Beurre de Roquencour beans are an heirloom wax bean that came out of France around 1860. Its origins beyond that are unclear. Because it is a stringless bean, however, it may have some ancestry to beans developed by a New York plantsman, Calvin Keeney. But the dating of Keeney's beans and stringless French beans make it unclear of who begat whom.
The term "wax bean" is a New England colloquialism for "yellow beans" that has become widely adopted in the seed trade in America. A second inference of the term is that the beans are straight and thin.
Beurre de Roquencour beans are a semi-bush variety. French growers in the 1800s developed many bush varieties from pole beans. There was a strong interest in such beans since they could be grown in a glass house environment. Many wealthy estates had these early "green houses" which supplied the owners which fresh vegetables over an extended season.
Now considered an heirloom, Beurre de Roquencour are principally grown by home gardeners in France. Their lack of disease resistance and habit of slow-paced pod development make them unattractive candidates for commercial use. But commerce's loss is our gain. This French classic turns out loads of beautiful beans with remarkable tenderness and flavor. Their flowers are also amongst the most attractive of bean flowers that I've seen.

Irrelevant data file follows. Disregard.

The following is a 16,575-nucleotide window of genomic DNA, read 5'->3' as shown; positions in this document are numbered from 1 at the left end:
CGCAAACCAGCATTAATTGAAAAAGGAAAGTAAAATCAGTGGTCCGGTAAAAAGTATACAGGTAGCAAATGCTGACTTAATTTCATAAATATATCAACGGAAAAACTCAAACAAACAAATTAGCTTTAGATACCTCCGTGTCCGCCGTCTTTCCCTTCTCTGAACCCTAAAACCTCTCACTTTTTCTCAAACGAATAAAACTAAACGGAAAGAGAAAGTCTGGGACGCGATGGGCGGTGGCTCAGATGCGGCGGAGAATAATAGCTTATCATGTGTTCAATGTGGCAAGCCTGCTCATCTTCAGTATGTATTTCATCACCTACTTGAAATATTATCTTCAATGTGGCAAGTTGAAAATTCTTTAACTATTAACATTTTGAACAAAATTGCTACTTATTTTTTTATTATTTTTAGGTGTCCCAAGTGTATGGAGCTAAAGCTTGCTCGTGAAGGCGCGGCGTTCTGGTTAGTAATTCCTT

An ideal method of preparation is to boil full-length beans in a large excess of water. Then nap the beans with a restrained quantity of melted high quality butter seasoned with finely cut fresh herbs. Dill or tarragon makes for a memorable presentation. Add crushed finishing sea salt to taste. It couldn't be simpler. Nor better.
These beans were grown organically in my garden in the Valley of the Moon.